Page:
Protection against PTSD: Is Guilt the Key?
Metadata[+] Show full item record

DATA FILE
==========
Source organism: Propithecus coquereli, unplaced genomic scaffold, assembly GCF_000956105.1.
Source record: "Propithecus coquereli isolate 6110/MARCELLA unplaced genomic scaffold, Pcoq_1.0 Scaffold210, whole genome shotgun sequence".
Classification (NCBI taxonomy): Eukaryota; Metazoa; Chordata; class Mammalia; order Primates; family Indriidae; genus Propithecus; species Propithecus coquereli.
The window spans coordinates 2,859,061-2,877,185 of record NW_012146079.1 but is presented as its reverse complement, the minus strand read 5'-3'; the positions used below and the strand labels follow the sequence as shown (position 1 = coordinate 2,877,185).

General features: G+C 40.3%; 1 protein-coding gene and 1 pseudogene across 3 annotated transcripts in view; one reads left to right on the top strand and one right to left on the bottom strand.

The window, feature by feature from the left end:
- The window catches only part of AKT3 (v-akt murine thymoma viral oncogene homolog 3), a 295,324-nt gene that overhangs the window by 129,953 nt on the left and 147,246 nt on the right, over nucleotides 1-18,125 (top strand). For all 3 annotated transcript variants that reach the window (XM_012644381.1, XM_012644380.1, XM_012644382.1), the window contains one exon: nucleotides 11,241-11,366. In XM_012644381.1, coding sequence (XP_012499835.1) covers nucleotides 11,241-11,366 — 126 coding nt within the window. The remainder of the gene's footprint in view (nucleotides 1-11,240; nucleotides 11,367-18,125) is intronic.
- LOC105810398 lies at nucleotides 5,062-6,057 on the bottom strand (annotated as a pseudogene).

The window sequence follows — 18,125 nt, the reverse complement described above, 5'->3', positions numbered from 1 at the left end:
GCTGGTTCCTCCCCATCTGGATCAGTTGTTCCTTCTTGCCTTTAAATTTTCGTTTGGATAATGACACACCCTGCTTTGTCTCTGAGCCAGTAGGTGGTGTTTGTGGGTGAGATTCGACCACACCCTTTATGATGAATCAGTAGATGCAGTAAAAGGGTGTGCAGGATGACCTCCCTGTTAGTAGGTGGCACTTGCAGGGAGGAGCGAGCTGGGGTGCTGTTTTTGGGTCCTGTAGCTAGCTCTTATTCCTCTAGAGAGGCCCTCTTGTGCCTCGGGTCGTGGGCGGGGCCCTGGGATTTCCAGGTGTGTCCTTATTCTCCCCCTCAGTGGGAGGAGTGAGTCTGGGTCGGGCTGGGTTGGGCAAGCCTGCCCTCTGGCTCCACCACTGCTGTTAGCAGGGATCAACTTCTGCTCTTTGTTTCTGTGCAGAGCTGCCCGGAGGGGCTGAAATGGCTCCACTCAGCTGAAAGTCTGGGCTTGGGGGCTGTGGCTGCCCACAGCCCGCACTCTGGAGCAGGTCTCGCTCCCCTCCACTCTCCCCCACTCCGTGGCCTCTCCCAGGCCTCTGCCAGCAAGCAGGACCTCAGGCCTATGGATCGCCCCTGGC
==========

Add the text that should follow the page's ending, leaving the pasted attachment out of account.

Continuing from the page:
Emerging research on posttraumatic stress disorder (PTSD) examines factors that may protect one from developing symptoms of PTSD (PTSS) instead of factors that place one at risk. However, little is known about said protective factors. Research has shown there is a strong association between personality traits and the likelihood of experiencing PTSS (Contractor, Armour, Shea, Mota, & Pietrzak, 2016) Additionally, previous research found that personality traits may predict shame- and guilt- proneness and coping techniques which could also predict the likelihood of developing PTSS (Einstein & Lanning, 1998; Karanci et al., 2012; Stevanović, Frančišković, & Vermetten, 2016). This project aimed to understand how personality, coping, and guilt and shame mattered in terms of predicting PTSS and how each variable uniquely influenced PTSS. We expected to find that coping, guilt, and shame may more significantly predict PTSS when including personality factors, since personality may predispose an individual to shame- or guilt- proneness and lead them to cope in certain ways. We specifically looked at two of the FFM traits (conscientiousness and neuroticism) which were found in previous research to have strong correlations with PTSS. We hypothesized that guilt would act as a protective factor in regard to PTSS severity due to research suggesting that guilt encourages approach coping styles. A self-report survey was collected from young adults, ages 18-25, at the University of Missouri – Kansas City. Data analysis consisted of examining bivariate correlations and running a hierarchical linear regression. Frequency of exposure to distinct trauma types, neuroticism, and guilt were predictive of PTSS. Additionally, these results suggest that neuroticism and self-conscious affect, specifically guilt, are more salient predictors of PTSD symptoms than other personality traits, coping techniques, or other self-conscious affects.